The Mother-in-law I Want to Be

5 years ago

Like most women I know, I’ve juggled a variety of roles, job titles, and responsibilities.

I’ve worked as a newspaper columnist and a travel magazine editor. I've given birth to a son and watched him grow into a responsible young man. I’ve nursed an elderly mother who’s battling heart disease and dementia. I’m also a wife, an artist, a teacher, a best friend, a community activist, and a fairly decent cook.

Come September, when my son marries his fiancee, I’ll add “mother-in-law” to my resume.  More than any role I’ve tackled so far, this one makes me nervous.

So how does one train to become a good mother-in-law? Is there a guide with tips on how to gracefully surrender a son to his new family?

Looking for some advice, I googled “mother-in-law.” The parable of Ruth and Naomi aside, my search produced several websites bursting with dozens of crude mother-in-law jokes and countless real-life horror stories describing in-laws from hell. As Joan Rivers quipped: “I told my mother-in-law that my house was her house, and she said, ‘Get the hell off my property.’”

Not surprisingly, the stereotypical mother-in-law is maligned, feared, and unappreciated. She’s blamed for ruining marriages and spoiling grandchildren. No matter what she says or does, she’s the proverbial scapegoat at the extended-family dinner table.

Taking an informal poll on Facebook, I asked my female friends to share their feelings about their own mothers-in-law. While some reported family conflicts or tension, the majority of the comments I received didn't validate the negative stereotypes. Quite a few of the women, in fact, described mutually supportive relationships with the mothers of their husbands. Which leads me to wonder why there aren't more positive images of mothers-in-law.

In any event, the stakes are incredibly high for me, given that I have only one child and (if all goes well) just one shot at being a mother-in-law.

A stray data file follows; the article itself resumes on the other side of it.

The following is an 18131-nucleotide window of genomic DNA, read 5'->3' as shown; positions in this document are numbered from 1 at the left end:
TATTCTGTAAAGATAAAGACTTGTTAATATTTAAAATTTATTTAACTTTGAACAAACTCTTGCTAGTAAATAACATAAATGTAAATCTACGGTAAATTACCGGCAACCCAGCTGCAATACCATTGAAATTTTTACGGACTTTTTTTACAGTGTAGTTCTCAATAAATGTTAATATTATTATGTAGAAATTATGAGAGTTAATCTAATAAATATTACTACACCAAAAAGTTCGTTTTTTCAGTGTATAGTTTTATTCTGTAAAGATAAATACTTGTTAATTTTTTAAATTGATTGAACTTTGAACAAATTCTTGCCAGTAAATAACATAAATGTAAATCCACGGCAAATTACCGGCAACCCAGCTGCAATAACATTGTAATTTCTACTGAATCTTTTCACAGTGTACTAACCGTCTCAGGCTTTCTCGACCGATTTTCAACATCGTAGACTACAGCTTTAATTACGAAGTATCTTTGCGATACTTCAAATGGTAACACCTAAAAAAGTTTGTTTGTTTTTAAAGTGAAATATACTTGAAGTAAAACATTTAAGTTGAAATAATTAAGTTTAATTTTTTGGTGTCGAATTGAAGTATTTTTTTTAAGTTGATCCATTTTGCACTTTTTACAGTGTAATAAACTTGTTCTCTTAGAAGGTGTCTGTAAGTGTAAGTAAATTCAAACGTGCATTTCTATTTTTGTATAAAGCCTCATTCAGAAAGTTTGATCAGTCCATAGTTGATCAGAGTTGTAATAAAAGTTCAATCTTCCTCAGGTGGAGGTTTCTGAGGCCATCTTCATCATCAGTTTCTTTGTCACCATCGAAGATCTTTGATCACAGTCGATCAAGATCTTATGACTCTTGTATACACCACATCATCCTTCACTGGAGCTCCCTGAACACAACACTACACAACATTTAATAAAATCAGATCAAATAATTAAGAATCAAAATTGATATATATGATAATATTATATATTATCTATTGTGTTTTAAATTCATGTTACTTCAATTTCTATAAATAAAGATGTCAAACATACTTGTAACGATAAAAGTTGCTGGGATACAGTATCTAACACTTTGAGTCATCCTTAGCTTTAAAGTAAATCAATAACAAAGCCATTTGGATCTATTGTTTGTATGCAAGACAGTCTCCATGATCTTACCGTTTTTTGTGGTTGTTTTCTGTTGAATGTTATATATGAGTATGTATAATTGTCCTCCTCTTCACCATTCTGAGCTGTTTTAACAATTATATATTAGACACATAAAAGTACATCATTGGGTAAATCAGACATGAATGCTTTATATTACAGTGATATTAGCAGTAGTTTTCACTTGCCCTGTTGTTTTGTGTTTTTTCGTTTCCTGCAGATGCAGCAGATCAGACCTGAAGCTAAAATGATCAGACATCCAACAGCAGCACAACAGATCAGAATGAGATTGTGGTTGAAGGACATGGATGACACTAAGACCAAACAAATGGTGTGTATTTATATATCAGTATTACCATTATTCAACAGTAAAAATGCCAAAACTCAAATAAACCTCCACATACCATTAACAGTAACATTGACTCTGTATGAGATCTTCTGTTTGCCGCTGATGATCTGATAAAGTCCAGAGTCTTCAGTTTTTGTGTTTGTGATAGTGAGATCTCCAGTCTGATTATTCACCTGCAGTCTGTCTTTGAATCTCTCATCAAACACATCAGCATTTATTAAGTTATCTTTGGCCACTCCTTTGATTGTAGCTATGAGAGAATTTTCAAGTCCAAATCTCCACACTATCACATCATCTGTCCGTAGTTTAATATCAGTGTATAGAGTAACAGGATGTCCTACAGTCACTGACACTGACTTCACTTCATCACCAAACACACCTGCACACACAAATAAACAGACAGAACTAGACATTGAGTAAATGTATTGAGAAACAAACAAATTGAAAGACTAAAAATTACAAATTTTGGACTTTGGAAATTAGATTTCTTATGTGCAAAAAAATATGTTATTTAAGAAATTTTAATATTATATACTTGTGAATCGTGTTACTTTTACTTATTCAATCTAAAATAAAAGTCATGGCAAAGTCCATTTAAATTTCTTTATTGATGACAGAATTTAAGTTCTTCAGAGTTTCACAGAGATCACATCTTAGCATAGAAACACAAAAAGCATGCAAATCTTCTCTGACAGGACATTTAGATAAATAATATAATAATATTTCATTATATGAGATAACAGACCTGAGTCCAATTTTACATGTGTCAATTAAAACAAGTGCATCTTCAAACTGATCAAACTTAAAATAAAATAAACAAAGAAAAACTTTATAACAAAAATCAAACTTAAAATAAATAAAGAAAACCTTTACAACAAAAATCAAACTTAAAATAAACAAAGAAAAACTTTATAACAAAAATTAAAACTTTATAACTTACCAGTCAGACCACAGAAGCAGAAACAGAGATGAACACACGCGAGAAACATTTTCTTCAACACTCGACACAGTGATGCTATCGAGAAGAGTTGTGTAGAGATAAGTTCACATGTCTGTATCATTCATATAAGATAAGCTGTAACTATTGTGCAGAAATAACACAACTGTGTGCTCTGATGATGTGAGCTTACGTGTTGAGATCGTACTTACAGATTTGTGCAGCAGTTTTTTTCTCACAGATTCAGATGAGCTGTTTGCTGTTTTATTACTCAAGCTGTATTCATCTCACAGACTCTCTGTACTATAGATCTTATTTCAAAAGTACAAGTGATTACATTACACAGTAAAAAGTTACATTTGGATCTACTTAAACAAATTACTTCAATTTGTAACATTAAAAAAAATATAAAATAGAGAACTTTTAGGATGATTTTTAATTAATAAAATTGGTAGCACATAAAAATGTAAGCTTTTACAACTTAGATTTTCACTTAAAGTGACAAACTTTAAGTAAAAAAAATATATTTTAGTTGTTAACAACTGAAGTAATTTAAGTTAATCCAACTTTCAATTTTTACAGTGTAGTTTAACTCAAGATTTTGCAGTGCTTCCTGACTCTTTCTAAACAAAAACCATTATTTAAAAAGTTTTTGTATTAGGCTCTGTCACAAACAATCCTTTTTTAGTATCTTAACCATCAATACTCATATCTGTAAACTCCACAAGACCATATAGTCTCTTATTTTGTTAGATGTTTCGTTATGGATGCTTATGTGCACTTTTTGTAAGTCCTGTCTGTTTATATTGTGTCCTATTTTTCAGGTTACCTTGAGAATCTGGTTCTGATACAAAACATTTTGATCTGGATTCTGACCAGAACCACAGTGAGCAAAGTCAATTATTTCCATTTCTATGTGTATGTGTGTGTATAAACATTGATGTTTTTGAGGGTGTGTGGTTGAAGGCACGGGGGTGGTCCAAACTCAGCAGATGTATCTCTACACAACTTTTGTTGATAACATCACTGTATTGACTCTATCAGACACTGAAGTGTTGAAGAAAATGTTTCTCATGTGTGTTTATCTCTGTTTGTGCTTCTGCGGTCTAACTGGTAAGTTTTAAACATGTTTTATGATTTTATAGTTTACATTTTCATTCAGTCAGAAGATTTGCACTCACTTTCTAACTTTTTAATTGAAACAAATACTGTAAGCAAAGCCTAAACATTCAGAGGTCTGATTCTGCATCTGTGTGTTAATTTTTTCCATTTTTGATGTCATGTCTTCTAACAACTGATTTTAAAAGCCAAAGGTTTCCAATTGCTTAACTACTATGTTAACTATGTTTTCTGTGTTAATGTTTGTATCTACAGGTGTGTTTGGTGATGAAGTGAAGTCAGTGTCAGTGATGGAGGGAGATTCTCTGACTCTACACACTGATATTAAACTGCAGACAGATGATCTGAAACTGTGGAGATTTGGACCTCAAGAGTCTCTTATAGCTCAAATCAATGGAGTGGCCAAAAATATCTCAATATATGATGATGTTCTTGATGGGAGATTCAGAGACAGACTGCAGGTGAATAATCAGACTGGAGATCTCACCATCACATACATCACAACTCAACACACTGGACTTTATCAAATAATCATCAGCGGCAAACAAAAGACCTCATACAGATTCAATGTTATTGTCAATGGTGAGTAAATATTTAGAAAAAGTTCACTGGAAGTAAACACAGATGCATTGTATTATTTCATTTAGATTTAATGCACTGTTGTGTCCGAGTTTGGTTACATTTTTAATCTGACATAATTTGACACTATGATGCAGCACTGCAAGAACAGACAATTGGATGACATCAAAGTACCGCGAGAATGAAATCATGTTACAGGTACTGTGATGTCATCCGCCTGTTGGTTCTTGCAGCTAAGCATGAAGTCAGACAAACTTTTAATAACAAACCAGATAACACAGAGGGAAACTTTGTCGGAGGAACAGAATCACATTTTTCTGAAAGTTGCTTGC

I also got to thinking about my own mother-in-law, a durable saint who raised four children but still didn’t mind babysitting her grandkids at a moment’s notice. My son adored his paternal grandma, and I’m eternally grateful for all the childcare she provided while I worked.

But I never felt at ease seeking my mother-in-law’s advice or sympathy. Reserved and very private, she has always played her cards close to her chest. And she rarely calls or visits unless she has important business to discuss or a holiday dinner to schedule -- which many couples would consider an extreme act of courtesy.

“I just hate to bother you,” is her standard response when my husband and I ask why we haven’t heard from her in weeks.

Given the choice, of course, I’d choose my shy mother-in-law over the meddlesome harpy depicted in Joan Rivers’ jokes any day. Still, there have been times throughout my marriage when I’ve wanted to get closer to her -- but I can’t quite bridge the emotional distance. Maybe I haven’t tried hard enough. Or maybe we’re both too proud. Either way, I wish I could have turned to her for comfort -- not just free house sitting and childcare.